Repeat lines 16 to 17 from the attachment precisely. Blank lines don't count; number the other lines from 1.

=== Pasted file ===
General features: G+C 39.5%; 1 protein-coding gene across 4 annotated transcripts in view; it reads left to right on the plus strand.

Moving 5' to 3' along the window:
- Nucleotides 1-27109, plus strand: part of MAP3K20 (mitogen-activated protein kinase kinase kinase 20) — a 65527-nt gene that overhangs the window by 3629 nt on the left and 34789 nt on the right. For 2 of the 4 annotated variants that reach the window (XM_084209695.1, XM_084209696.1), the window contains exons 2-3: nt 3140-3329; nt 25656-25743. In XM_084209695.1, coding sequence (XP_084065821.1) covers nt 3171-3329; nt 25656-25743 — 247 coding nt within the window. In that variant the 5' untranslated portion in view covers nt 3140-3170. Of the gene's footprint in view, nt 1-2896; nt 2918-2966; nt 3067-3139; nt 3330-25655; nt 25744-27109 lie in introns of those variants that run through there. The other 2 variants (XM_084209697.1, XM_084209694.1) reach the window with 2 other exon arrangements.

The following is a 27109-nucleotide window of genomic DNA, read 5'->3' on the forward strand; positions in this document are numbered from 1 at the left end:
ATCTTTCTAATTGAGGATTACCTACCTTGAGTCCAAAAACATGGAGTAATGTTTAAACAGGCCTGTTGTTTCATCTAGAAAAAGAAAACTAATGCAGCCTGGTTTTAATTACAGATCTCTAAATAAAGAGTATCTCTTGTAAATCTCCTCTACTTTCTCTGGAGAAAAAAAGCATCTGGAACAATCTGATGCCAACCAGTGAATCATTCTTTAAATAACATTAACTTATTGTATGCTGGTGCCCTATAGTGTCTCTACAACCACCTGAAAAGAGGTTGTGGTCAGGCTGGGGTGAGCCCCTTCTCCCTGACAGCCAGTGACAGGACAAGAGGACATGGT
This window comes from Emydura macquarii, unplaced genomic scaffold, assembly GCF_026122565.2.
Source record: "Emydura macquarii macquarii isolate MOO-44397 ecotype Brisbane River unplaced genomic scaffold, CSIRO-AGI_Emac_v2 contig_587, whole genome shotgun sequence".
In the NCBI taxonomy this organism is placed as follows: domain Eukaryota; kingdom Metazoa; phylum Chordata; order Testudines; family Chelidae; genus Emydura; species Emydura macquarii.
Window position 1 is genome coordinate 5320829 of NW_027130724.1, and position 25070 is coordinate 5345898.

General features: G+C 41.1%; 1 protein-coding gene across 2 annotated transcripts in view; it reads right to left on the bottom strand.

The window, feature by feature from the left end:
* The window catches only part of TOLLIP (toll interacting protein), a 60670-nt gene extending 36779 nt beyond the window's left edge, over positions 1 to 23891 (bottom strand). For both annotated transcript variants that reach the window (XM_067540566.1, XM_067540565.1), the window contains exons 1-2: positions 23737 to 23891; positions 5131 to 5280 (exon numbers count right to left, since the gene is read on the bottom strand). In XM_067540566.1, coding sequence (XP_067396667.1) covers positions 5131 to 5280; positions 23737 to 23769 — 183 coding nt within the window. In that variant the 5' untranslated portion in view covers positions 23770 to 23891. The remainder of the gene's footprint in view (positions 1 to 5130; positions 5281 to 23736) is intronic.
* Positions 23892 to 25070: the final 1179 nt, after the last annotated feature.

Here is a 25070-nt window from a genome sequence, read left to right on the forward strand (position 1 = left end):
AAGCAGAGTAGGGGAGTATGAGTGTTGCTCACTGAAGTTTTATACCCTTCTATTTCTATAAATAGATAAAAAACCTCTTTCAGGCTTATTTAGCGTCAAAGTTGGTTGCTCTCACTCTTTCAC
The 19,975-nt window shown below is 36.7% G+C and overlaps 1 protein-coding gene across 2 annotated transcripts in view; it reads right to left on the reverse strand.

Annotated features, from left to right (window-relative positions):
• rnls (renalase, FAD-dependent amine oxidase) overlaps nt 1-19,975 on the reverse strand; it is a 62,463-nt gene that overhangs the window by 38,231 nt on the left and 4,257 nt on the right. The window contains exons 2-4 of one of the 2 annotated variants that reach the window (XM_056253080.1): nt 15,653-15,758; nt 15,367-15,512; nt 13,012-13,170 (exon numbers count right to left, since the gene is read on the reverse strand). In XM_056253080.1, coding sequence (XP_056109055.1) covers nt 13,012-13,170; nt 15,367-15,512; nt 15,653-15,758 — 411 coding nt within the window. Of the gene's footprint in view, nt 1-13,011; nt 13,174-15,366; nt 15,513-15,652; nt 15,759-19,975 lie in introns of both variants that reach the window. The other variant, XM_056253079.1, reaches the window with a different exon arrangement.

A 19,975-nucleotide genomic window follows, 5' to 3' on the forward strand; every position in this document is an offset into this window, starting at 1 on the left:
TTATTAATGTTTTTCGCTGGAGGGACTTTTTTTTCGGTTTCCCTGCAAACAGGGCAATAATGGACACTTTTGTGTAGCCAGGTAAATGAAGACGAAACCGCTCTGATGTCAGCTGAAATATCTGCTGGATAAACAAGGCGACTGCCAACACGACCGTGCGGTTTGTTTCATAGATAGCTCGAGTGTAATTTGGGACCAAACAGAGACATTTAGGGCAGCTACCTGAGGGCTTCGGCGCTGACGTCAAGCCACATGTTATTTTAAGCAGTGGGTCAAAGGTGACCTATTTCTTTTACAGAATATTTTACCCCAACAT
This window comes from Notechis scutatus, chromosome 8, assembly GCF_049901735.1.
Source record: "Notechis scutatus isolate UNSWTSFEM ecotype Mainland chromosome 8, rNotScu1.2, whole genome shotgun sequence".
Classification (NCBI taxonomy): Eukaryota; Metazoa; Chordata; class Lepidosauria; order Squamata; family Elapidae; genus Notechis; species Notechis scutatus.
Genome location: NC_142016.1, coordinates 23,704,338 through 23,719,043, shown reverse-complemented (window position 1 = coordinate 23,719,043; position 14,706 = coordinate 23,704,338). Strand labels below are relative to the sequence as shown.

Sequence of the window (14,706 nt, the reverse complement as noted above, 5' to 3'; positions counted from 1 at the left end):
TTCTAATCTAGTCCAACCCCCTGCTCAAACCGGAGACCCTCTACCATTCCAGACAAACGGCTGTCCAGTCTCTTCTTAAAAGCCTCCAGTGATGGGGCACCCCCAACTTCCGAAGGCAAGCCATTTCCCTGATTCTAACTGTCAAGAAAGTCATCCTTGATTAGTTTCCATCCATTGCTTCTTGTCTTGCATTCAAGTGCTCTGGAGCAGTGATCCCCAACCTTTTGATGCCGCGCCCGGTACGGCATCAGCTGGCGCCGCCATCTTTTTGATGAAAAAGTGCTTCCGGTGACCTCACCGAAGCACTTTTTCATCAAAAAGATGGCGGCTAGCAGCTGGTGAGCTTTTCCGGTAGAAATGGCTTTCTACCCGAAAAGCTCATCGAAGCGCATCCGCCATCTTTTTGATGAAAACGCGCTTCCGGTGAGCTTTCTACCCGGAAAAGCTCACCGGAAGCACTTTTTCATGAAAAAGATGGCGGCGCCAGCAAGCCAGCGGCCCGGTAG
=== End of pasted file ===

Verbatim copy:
The 19,975-nt window shown below is 36.7% G+C and overlaps 1 protein-coding gene across 2 annotated transcripts in view; it reads right to left on the reverse strand.

Annotated features, from left to right (window-relative positions):